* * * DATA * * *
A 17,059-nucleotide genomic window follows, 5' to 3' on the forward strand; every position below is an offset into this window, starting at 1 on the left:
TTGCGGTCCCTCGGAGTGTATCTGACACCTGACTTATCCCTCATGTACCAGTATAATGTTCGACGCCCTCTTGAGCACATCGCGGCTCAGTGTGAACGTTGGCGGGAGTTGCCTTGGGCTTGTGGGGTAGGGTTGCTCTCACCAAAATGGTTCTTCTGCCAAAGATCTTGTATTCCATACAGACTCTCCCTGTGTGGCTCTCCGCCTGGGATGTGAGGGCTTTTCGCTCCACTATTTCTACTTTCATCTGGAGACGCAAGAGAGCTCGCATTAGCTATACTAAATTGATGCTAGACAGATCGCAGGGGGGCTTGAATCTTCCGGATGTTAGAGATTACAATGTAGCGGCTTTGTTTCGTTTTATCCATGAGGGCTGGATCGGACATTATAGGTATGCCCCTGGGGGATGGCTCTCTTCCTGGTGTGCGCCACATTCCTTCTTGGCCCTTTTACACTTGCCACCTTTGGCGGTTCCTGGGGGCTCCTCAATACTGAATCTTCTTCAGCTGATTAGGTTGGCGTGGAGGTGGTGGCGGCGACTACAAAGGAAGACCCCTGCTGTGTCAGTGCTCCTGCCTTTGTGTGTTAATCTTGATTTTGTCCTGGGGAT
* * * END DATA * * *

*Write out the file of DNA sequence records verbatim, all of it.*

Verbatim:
A 17,059-nucleotide genomic window follows, 5' to 3' on the forward strand; every position below is an offset into this window, starting at 1 on the left:
TTGCGGTCCCTCGGAGTGTATCTGACACCTGACTTATCCCTCATGTACCAGTATAATGTTCGACGCCCTCTTGAGCACATCGCGGCTCAGTGTGAACGTTGGCGGGAGTTGCCTTGGGCTTGTGGGGTAGGGTTGCTCTCACCAAAATGGTTCTTCTGCCAAAGATCTTGTATTCCATACAGACTCTCCCTGTGTGGCTCTCCGCCTGGGATGTGAGGGCTTTTCGCTCCACTATTTCTACTTTCATCTGGAGACGCAAGAGAGCTCGCATTAGCTATACTAAATTGATGCTAGACAGATCGCAGGGGGGCTTGAATCTTCCGGATGTTAGAGATTACAATGTAGCGGCTTTGTTTCGTTTTATCCATGAGGGCTGGATCGGACATTATAGGTATGCCCCTGGGGGATGGCTCTCTTCCTGGTGTGCGCCACATTCCTTCTTGGCCCTTTTACACTTGCCACCTTTGGCGGTTCCTGGGGGCTCCTCAATACTGAATCTTCTTCAGCTGATTAGGTTGGCGTGGAGGTGGTGGCGGCGACTACAAAGGAAGACCCCTGCTGTGTCAGTGCTCCTGCCTTTGTGTGTTAATCTTGATTTTGTCCTGGGGAT